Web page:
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      Accattone

      Released Nov 22, 1961 2h 0m Drama List
      100% Tomatometer 16 Reviews 88% Audience Score 1,000+ Ratings In the slums of Rome, Vittorio "Accattone" Cataldi (Franco Citti) supports himself as a pimp for his longtime girlfriend, Maddalena (Silvana Corsini). When his meal ticket goes to jail after being assaulted by a pack of thugs, Accattone scrambles to survive, reduced to begging for food from his ex-wife, Ascenza (Paola Guidi). When he meets the virginal Stella (Franca Pasut), he sees a way back into his former profession. This is the first film by noted Italian director Pier Paolo Pasolini. Read More Read Less

      Critics Reviews

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      Variety Staff Variety This is a fascinating debut by writer-director Pier Paolo Pasolini, who has scripted some interesting pix. Oct 23, 2007 Full Review Time Out The character of Accattone himself, self-destructive and conscious of his situation within a class from which he cannot escape, embodies many of the contradictions in Pasolini's lifetime of coming to terms with Marxism and Catholicism. Jun 24, 2006 Full Review Renata Adler New York Times The result is uneven, but not without distinction. May 9, 2005 Full Review Scott Nye Battleship Pretension Pasolini frequently uses those who push themselves to the margins of society to expose our collective and individual weaknesses, and our determination to maintain the image of order. Jun 29, 2023 Full Review Fernando F. Croce CinePassion At once squalid and exalted Feb 6, 2012 Full Review Cole Smithey ColeSmithey.com Rated: 4/5 Mar 8, 2008 Full Review Read all reviews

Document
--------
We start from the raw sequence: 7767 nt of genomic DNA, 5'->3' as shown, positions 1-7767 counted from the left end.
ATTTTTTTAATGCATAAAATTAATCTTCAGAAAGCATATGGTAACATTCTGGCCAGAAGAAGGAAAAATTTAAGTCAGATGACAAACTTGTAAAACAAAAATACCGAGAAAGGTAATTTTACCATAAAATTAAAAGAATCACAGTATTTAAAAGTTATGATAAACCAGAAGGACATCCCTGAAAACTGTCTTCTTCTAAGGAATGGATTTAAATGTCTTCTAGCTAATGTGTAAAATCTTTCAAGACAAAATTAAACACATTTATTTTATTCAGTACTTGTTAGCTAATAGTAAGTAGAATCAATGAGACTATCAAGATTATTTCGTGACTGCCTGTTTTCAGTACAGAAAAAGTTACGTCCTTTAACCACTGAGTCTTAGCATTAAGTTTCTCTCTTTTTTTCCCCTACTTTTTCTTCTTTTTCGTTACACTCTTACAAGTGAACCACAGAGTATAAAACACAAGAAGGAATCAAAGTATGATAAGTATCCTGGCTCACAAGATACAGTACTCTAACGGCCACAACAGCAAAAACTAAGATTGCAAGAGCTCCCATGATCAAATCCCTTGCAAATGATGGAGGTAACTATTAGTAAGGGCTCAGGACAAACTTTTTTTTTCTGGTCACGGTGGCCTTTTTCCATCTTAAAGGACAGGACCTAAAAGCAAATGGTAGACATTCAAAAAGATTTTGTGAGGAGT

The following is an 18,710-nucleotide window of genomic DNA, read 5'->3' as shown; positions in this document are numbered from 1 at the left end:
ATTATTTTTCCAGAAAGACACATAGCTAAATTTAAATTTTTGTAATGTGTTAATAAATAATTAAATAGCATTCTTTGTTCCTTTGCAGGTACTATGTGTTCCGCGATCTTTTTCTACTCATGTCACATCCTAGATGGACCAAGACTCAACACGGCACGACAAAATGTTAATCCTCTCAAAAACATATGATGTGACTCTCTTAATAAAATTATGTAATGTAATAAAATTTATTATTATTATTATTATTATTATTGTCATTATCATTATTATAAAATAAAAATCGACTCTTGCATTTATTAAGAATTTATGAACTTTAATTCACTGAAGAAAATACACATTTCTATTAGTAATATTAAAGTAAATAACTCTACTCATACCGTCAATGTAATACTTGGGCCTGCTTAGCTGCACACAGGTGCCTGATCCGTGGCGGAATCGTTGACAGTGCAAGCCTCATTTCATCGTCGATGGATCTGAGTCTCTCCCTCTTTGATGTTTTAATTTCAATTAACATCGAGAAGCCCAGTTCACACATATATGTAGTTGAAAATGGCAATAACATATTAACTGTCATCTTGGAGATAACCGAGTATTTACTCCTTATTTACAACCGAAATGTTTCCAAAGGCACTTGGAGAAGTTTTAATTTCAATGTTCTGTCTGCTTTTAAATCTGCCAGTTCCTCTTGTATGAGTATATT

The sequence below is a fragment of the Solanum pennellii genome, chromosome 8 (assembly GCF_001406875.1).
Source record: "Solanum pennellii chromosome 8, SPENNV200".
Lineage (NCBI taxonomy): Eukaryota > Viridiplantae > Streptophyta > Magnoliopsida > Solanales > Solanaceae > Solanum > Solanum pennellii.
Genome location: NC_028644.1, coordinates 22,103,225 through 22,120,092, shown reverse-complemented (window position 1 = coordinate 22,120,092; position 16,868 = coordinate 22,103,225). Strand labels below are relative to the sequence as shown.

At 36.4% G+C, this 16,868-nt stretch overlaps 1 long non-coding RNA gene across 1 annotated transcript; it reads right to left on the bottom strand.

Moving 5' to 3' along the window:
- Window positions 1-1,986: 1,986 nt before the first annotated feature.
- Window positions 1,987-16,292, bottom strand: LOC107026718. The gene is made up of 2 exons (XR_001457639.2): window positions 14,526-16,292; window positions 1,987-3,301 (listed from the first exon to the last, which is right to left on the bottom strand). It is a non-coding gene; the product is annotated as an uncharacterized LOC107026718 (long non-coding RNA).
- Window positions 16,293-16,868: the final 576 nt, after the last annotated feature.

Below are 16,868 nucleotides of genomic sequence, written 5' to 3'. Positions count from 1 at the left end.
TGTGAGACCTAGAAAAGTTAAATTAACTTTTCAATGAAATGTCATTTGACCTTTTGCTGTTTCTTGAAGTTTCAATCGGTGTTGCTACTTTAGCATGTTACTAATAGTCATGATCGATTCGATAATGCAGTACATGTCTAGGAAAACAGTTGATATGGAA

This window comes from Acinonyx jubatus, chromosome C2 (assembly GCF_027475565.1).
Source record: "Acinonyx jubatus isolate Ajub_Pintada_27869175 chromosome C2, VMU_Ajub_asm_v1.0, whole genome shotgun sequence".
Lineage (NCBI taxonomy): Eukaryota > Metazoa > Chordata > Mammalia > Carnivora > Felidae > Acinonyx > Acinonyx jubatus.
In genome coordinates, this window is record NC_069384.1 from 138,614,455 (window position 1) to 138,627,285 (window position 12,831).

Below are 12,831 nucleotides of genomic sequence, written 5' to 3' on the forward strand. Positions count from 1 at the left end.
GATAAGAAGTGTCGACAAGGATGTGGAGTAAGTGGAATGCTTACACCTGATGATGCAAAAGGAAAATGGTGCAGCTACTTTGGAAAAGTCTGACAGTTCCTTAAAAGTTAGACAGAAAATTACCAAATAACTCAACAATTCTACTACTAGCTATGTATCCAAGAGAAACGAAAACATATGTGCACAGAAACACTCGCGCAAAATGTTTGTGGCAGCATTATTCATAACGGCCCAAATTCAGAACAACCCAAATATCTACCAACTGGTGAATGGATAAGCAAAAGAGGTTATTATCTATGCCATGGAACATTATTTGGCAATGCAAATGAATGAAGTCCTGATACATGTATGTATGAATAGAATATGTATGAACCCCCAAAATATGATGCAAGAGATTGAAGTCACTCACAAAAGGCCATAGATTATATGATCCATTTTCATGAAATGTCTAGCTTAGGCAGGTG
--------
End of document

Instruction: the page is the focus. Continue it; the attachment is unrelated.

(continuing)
Audience Reviews